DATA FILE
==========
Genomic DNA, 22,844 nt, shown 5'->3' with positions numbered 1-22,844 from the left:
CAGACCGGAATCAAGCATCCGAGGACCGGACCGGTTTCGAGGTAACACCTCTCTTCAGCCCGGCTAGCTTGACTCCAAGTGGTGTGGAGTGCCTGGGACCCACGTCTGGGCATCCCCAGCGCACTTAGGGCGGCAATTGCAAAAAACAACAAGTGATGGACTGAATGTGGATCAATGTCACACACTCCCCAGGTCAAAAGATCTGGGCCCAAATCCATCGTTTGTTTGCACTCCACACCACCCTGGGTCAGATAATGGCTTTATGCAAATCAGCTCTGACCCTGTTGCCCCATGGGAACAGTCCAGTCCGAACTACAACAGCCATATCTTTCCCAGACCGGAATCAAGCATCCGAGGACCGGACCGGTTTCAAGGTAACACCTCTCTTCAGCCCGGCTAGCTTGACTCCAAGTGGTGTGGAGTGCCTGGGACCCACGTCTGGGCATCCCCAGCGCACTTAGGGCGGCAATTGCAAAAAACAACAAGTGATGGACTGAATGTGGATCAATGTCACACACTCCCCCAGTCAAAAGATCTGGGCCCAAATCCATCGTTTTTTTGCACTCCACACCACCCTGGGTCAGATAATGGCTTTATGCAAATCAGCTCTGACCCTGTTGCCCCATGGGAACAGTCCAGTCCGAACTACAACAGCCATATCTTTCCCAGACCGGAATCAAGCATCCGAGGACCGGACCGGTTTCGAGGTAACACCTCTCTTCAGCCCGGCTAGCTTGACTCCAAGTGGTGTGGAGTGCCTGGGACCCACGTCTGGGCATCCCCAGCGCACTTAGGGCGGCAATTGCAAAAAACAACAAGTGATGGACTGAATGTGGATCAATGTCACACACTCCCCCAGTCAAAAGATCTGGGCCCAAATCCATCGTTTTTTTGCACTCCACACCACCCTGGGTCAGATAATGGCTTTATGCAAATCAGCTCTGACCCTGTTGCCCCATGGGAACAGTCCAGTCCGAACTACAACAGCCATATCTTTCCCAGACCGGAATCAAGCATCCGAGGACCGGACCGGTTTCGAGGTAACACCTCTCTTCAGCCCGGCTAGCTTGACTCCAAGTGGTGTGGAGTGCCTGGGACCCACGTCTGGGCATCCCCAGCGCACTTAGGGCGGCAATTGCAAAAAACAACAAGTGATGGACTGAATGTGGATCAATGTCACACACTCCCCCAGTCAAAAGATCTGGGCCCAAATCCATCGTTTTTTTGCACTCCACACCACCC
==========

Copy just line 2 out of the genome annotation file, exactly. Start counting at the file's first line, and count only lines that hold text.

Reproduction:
CAGACCGGAATCAAGCATCCGAGGACCGGACCGGTTTCGAGGTAACACCTCTCTTCAGCCCGGCTAGCTTGACTCCAAGTGGTGTGGAGTGCCTGGGACCCACGTCTGGGCATCCCCAGCGCACTTAGGGCGGCAATTGCAAAAAACAACAAGTGATGGACTGAATGTGGATCAATGTCACACACTCCCCAGGTCAAAAGATCTGGGCCCAAATCCATCGTTTGTTTGCACTCCACACCACCCTGGGTCAGATAATGGCTTTATGCAAATCAGCTCTGACCCTGTTGCCCCATGGGAACAGTCCAGTCCGAACTACAACAGCCATATCTTTCCCAGACCGGAATCAAGCATCCGAGGACCGGACCGGTTTCAAGGTAACACCTCTCTTCAGCCCGGCTAGCTTGACTCCAAGTGGTGTGGAGTGCCTGGGACCCACGTCTGGGCATCCCCAGCGCACTTAGGGCGGCAATTGCAAAAAACAACAAGTGATGGACTGAATGTGGATCAATGTCACACACTCCCCCAGTCAAAAGATCTGGGCCCAAATCCATCGTTTTTTTGCACTCCACACCACCCTGGGTCAGATAATGGCTTTATGCAAATCAGCTCTGACCCTGTTGCCCCATGGGAACAGTCCAGTCCGAACTACAACAGCCATATCTTTCCCAGACCGGAATCAAGCATCCGAGGACCGGACCGGTTTCGAGGTAACACCTCTCTTCAGCCCGGCTAGCTTGACTCCAAGTGGTGTGGAGTGCCTGGGACCCACGTCTGGGCATCCCCAGCGCACTTAGGGCGGCAATTGCAAAAAACAACAAGTGATGGACTGAATGTGGATCAATGTCACACACTCCCCCAGTCAAAAGATCTGGGCCCAAATCCATCGTTTTTTTGCACTCCACACCACCCTGGGTCAGATAATGGCTTTATGCAAATCAGCTCTGACCCTGTTGCCCCATGGGAACAGTCCAGTCCGAACTACAACAGCCATATCTTTCCCAGACCGGAATCAAGCATCCGAGGACCGGACCGGTTTCGAGGTAACACCTCTCTTCAGCCCGGCTAGCTTGACTCCAAGTGGTGTGGAGTGCCTGGGACCCACGTCTGGGCATCCCCAGCGCACTTAGGGCGGCAATTGCAAAAAACAACAAGTGATGGACTGAATGTGGATCAATGTCACACACTCCCCCAGTCAAAAGATCTGGGCCCAAATCCATCGTTTTTTTGCACTCCACACCACCC